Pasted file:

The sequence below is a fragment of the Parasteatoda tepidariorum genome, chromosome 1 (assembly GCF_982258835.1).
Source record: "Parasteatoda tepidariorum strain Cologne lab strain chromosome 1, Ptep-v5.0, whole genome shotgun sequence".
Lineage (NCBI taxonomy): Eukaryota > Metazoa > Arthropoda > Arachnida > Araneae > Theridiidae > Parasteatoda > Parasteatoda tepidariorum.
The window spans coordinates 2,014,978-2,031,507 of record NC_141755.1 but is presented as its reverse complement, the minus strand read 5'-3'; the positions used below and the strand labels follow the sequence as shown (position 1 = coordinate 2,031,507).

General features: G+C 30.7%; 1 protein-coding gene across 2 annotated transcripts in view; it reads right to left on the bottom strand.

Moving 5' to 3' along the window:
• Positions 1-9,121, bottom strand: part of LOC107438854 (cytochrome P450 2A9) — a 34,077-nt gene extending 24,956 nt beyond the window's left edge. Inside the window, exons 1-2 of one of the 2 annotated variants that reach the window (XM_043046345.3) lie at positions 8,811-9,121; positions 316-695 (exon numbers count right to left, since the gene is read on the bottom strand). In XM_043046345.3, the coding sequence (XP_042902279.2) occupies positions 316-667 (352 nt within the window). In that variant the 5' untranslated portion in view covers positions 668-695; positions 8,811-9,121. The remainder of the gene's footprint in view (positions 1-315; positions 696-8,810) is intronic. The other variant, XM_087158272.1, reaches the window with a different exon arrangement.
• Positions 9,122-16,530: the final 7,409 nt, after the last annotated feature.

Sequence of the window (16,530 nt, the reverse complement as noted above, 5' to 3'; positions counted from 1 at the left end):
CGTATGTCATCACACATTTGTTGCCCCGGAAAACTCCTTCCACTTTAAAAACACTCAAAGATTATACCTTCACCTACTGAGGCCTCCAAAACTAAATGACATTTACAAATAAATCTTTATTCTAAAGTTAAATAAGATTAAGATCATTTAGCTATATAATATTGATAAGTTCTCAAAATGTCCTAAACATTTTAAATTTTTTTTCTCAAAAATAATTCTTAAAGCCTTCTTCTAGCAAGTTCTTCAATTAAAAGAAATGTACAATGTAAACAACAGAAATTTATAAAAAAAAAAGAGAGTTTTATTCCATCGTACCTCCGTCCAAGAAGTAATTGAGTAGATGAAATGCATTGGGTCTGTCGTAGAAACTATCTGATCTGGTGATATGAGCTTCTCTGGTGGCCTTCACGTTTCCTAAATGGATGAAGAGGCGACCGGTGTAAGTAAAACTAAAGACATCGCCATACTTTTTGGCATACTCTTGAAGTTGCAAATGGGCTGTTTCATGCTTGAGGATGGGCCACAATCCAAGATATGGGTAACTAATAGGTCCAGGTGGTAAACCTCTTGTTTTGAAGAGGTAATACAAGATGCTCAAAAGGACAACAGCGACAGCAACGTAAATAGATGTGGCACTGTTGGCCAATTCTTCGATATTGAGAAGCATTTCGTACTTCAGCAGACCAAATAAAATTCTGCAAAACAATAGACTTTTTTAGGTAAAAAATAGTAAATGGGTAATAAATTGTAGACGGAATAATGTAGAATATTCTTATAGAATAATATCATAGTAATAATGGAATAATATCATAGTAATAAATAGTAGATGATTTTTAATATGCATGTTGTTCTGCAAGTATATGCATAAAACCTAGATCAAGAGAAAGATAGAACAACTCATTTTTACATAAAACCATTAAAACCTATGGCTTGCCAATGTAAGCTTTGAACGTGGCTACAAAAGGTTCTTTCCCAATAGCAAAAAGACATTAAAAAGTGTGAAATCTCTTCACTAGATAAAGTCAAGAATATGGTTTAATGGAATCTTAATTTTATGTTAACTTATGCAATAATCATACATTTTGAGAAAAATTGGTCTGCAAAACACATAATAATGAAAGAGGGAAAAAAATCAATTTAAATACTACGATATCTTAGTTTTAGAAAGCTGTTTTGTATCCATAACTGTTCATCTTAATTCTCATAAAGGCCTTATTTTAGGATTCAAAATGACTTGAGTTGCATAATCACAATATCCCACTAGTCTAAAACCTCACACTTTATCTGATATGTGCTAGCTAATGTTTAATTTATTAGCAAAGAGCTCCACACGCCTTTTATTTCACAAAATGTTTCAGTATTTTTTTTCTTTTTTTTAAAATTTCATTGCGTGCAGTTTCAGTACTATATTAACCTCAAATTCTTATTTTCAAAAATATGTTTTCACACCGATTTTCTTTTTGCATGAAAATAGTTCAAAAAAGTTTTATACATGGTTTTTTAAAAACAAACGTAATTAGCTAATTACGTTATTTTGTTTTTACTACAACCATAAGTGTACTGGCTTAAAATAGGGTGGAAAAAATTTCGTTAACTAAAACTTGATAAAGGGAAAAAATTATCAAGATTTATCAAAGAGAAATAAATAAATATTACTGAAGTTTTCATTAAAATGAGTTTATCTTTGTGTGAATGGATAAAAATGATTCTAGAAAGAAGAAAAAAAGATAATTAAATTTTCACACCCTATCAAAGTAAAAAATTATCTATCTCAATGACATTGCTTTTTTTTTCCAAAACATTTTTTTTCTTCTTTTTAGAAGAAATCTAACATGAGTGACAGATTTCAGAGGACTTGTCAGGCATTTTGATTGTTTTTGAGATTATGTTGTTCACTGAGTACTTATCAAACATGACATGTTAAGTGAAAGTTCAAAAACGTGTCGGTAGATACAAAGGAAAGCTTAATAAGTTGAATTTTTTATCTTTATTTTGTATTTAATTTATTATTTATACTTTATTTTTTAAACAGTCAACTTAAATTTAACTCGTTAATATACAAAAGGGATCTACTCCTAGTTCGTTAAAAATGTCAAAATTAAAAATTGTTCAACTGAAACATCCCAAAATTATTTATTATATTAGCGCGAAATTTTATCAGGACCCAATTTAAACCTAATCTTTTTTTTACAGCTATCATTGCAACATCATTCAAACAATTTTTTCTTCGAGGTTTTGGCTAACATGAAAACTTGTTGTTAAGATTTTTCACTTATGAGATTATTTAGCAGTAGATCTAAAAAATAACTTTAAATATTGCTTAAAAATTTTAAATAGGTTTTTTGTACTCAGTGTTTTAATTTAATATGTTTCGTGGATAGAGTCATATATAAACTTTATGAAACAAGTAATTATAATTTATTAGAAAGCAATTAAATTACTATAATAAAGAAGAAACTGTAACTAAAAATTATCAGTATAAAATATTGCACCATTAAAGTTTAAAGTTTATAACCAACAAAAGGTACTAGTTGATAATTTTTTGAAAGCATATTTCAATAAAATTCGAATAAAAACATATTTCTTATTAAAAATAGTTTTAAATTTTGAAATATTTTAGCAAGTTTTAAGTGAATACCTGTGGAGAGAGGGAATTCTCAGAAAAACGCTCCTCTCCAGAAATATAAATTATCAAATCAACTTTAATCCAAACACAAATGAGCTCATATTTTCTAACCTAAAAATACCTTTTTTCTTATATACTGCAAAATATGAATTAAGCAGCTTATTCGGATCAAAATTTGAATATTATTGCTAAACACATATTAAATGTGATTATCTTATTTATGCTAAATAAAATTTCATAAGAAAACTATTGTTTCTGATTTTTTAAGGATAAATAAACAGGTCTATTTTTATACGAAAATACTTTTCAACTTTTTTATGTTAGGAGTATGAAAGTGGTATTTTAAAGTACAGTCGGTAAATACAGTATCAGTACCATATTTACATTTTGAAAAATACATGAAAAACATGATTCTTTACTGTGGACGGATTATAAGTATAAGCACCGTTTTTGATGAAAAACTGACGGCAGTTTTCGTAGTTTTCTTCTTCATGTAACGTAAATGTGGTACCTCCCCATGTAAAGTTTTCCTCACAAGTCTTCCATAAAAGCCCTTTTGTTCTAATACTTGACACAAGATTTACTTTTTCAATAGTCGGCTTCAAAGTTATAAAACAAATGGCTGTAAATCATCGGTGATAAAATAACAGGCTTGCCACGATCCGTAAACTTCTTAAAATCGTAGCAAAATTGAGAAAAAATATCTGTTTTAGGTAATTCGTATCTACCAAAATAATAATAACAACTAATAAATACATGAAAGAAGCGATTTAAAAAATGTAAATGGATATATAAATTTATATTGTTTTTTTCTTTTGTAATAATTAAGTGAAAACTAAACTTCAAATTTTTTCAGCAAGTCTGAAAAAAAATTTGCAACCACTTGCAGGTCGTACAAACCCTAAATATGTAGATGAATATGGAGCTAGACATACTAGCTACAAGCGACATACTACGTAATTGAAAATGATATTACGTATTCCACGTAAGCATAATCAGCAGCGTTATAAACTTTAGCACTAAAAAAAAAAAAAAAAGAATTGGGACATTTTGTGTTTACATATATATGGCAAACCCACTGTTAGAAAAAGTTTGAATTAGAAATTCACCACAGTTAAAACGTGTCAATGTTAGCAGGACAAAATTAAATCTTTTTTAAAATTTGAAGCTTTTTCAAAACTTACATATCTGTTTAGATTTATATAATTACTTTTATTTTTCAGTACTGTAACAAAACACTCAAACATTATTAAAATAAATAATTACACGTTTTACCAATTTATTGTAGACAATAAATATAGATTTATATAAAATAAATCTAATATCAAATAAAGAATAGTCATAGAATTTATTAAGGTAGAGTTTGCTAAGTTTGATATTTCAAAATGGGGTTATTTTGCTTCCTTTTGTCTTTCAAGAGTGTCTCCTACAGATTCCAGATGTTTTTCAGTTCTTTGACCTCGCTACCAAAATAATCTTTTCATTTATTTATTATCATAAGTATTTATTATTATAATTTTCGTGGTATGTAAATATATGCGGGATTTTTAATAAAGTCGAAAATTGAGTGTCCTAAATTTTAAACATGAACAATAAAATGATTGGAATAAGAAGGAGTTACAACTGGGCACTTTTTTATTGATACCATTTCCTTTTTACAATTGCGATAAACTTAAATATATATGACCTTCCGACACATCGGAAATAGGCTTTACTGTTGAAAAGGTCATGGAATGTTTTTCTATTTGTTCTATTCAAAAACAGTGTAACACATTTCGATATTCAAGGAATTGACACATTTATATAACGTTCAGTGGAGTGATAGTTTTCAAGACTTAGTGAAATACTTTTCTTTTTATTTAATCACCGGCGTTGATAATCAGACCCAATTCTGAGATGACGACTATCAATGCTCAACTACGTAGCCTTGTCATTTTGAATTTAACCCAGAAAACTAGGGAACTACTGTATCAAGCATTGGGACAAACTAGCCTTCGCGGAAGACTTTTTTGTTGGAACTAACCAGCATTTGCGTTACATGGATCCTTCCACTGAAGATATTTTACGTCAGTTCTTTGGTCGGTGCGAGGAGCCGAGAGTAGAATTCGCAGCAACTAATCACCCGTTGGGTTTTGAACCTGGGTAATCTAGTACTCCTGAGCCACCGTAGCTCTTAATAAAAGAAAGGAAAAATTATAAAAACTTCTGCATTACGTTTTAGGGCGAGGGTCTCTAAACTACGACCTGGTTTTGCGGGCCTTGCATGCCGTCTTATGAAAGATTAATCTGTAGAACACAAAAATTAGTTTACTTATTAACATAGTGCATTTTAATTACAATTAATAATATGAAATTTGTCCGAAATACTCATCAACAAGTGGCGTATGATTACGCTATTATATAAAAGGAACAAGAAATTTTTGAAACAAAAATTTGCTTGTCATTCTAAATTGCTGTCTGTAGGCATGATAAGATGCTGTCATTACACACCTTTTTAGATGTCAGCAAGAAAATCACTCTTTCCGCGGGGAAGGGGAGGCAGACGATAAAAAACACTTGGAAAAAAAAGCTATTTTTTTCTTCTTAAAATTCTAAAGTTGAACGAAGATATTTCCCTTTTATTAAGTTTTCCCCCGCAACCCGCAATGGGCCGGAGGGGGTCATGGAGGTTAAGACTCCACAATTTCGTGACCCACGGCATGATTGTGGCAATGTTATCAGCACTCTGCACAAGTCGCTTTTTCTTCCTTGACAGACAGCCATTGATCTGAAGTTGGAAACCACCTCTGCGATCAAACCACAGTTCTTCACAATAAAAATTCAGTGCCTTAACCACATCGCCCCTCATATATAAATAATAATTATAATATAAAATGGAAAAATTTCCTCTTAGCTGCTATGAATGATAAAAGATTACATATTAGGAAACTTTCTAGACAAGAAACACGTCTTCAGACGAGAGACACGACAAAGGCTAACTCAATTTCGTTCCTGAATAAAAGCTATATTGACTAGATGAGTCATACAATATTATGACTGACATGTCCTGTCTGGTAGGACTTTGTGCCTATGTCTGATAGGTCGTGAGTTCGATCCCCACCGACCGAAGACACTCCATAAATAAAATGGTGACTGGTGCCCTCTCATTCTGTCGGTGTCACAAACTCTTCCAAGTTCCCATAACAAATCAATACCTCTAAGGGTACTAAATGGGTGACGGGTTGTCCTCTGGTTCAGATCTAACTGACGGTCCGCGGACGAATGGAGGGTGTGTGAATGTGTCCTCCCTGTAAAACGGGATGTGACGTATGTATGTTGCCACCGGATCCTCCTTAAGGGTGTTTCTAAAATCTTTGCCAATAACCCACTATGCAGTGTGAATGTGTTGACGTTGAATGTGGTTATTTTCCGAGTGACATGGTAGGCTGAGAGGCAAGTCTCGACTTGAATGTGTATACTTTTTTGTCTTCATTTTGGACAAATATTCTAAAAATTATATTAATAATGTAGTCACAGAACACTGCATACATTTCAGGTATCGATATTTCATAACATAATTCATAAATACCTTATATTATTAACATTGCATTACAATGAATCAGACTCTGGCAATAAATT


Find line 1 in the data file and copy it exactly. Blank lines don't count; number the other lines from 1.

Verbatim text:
The sequence below is a fragment of the Parasteatoda tepidariorum genome, chromosome 1 (assembly GCF_982258835.1).